The UK Autumn Statement – will inheritance tax proposals re-surface?

There has been a great deal of speculation in relation to potential tax measures that could be announced at the UK Autumn Statement on 17 November. It has been reported that that the Treasury has been working on a range of options for cutting or abolishing some tax reliefs in the UK for the Chancellor, Jeremy Hunt, to consider.

Tim Pitt, a former advisor to both Sajid Javid and Philip Hammond, has written an interesting paper for the thinktank Onward. The Road to Credibility proposes abolishing inheritance tax and replacing it with a lifetime gift allowance as a fairer way of taxing inheritances. It also suggests that the vast system of reliefs should be reformed.

‘Reform of inheritance tax’ report

STEP has been calling for reforms to the inheritance tax system for several years. These reforms were considered by the All-Party Parliamentary Group (APPG) for Inheritance & Intergenerational Fairness in a report in 2020. The report, produced with the input of leading think tanks and tax organisations, calls for the introduction of a ‘flat-rate gift tax’, which would replace the current IHT system’s multitude of reliefs and exemptions.

The proposals would tax lifetime and death transfers of wealth, with very few reliefs and a low flat rate of 10 per cent, which is considerably lower than the 40 per cent levied at present.

Rates would reach a maximum of 20 per cent only on death estates of over GBP2 million. Evidence gathered in the report suggests that rates above 20 per cent start to incentivise tax planning. By cutting rates, the proposal would lead to less avoidance, while keeping the UK attractive for wealthier individuals.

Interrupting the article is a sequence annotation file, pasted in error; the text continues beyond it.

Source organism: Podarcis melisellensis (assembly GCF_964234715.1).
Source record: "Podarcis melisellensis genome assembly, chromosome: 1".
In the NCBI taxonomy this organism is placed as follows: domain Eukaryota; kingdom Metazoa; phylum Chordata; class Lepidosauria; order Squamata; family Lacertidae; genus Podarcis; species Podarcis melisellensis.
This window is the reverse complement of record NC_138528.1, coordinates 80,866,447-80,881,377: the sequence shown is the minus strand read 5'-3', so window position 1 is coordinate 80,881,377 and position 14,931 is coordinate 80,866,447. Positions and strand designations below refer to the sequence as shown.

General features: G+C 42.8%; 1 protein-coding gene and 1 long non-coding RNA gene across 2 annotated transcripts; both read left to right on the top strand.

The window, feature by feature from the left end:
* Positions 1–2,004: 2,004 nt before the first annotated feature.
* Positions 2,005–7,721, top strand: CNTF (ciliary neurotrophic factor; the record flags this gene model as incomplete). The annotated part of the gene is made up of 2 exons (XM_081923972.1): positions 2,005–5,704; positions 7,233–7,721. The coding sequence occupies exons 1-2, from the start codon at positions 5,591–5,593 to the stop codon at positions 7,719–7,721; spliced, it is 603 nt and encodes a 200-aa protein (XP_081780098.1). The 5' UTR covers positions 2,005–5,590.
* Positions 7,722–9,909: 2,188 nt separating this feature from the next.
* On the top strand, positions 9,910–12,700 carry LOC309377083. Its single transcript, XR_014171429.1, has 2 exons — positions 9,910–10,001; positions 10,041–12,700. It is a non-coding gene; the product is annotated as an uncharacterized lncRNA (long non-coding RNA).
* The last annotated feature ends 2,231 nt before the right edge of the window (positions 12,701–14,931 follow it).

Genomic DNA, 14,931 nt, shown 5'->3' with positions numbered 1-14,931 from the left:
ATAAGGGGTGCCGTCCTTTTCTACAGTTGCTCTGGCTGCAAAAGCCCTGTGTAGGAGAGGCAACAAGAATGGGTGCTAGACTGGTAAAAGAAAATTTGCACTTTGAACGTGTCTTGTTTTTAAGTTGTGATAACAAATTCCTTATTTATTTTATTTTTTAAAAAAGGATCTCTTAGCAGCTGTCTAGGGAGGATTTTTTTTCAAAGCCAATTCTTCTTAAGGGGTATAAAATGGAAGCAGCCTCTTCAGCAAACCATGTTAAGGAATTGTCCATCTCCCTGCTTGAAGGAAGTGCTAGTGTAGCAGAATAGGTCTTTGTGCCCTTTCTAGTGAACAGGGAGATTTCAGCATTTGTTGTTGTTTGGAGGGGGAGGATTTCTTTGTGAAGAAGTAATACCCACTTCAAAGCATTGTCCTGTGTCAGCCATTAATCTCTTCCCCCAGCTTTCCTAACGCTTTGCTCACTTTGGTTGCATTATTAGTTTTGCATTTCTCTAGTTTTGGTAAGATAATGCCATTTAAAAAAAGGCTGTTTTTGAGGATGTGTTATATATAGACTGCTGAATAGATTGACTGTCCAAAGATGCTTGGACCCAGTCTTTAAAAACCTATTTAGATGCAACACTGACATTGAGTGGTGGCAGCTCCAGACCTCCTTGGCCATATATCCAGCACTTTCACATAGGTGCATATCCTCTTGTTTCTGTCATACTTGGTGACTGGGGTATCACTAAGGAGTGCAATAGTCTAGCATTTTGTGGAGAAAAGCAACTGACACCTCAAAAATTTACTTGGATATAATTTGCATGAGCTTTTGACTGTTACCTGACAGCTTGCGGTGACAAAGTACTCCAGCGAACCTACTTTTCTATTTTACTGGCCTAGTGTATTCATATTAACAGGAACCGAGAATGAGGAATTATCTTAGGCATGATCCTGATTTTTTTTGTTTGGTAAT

STEP’s inheritance tax survey results

STEP undertook a survey in 2021 that found 65 per cent of inheritance advisors agree with the APPG recommendation of a 10 per cent flat rate as the best way to simplify the inheritance tax system and discourage avoidance by wealthier families.

Just under half (45.8 per cent) of respondents agreed that GBP2 million is an appropriate threshold for estates to pay the higher rate, while 28 per cent think it should be higher and 7.6 per cent think it should be lower. Overhauling IHT is also more popular as a revenue raiser than either a one-off wealth tax or an annual wealth tax. Around a third (36 per cent) of respondents favoured inheritance tax, while the other options are preferred by 29 per cent and 13 per cent respectively.

Ahead of the Autumn Statement we would urge the government to revisit the APPG report proposals. The report and our survey shows there is strong support by practitioners who know better than anyone the complexity of inheritance tax.

We would like the Chancellor to adopt the new system recommended by the APPG to remedy a complex tax system. A broadly based low-rate tax with few reliefs and exemptions is far preferable than a tax with a high headline rate that the well advised can avoid by use of complex reliefs and exemptions. The flat rate proposed by the APPG would apply across the board and lead to less avoidance. Currently large amounts of wealth can be passed on free of tax by lifetime gifts.

Other changes

There is media discussion that the Chancellor may continue to freeze the inheritance threshold until 2028. This would be disappointing, since the threshold hasn’t increased since 2009. It might indicate that the government does not intend to reform the inheritance tax system before then. There has also been speculation about potential changes to capital gains taxes and savings tax reliefs. However, we continue to urge the government to use this opportunity to reform inheritance tax and make positive changes to the existing, convoluted system.

Emily Deane TEP, Technical Counsel & Head of Government Affairs at STEP

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